Earlier this month, the U.S. Supreme Court denied a request to review the First Circuit Court of Appeals decision in the Sun Capital Partners III, LP v. New England Teamsters and Trucking Industry Pension Fund case, thereby confirming the Appeals Court’s decision that the two separate Sun Capital private equity funds were not under common control with a portfolio company and therefore were not a controlled group as defined in Code Section 414. As a result of the decision, neither fund is liable to the multiemployer pension fund for $4.5 million of withdrawal liability owed by Scott Brass Inc.
While this decision is good news for private equity funds that follow a structure similar to that used by the Sun Capital Partners funds, it is a reminder of the high stakes involved when companies are found to be part of a controlled group. At its heart, the controlled group rule requires that all employees of the controlled group members be treated as if they were employed by one employer when:
- determining if members of the controlled group can offer separate 401(k) plans to their employees. Each such plan must pass the Code Section 410(b) coverage rules and the Code Section 401(a)(4) non-discrimination rules on a controlled group basis.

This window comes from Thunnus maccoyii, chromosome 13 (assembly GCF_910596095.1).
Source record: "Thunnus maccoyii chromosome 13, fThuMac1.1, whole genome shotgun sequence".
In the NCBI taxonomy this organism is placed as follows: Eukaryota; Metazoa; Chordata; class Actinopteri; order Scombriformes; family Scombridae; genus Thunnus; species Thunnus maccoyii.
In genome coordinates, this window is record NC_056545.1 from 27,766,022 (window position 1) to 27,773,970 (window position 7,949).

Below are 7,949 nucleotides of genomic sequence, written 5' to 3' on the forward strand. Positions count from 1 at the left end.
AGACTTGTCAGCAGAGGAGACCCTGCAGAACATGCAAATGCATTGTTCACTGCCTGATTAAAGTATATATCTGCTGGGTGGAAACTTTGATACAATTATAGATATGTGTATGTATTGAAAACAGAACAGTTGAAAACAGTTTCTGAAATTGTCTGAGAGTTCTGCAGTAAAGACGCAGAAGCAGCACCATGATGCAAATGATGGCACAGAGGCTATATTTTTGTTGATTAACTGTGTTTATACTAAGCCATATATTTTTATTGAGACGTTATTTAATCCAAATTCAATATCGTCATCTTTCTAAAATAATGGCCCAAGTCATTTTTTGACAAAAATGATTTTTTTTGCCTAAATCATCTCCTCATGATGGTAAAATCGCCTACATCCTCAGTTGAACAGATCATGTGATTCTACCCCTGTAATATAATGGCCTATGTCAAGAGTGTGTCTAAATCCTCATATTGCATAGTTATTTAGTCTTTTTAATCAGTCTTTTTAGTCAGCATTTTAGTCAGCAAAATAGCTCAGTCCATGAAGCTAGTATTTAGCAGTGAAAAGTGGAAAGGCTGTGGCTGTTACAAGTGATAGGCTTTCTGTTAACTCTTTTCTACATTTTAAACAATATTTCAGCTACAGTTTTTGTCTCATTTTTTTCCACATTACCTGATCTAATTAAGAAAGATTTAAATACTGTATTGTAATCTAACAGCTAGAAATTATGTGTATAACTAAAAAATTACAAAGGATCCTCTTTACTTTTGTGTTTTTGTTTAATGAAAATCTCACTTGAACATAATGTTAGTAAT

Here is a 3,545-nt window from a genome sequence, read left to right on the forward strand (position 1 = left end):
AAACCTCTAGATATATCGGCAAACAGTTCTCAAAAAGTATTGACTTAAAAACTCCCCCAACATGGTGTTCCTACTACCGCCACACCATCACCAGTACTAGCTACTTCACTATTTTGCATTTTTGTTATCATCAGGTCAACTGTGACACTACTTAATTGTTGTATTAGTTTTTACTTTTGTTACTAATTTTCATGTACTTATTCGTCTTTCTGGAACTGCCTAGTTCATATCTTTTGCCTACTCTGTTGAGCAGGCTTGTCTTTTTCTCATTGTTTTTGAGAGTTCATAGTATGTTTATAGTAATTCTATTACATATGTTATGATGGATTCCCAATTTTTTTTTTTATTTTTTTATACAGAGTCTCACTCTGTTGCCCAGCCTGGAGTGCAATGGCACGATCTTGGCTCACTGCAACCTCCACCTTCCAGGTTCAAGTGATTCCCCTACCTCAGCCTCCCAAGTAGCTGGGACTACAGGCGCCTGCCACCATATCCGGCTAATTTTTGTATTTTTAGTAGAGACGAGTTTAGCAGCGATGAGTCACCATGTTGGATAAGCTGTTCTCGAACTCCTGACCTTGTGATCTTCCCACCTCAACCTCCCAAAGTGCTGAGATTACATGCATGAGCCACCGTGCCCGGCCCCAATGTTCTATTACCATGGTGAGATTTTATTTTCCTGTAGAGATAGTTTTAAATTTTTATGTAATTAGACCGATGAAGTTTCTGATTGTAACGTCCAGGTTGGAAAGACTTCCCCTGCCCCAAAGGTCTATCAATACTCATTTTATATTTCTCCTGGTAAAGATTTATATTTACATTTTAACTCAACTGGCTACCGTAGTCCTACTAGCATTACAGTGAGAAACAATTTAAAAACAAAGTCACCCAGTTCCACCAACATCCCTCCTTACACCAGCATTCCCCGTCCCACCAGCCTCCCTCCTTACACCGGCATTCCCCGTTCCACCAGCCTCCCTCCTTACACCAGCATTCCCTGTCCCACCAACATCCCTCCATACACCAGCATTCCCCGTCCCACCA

- determining if a member is a large employer for purposes of the Affordable Care Act. Employees of non-US members do not count for ACA purposes.
- determining if a member has 20 or more employees on a typical business day during the preceding calendar year and therefore must offer COBRA continuation coverage to terminated employees. Employees of non-US members count for COBRA purposes.
- determining whether one member may make employer contributions to the Health Savings Accounts of its employees if other members do not make similar contributions.
A previous tax blog provides an overview of the ownership rules that can cause one legal entity to be part of a controlled group with another entity. Companies that may be part of a controlled group should talk to experienced benefits counsel about these rules.
About the Author
Deborah L. Grace is a Member in Dickinson Wright’s Troy office where she advises HR professionals, CFOs, and private equity firms on all matters relating to employee benefits law, including designing and administering 401(k) retirement plans and welfare benefit plans. Deb can be reached at 248-433-7217 or email@example.com and you can visit her bio here.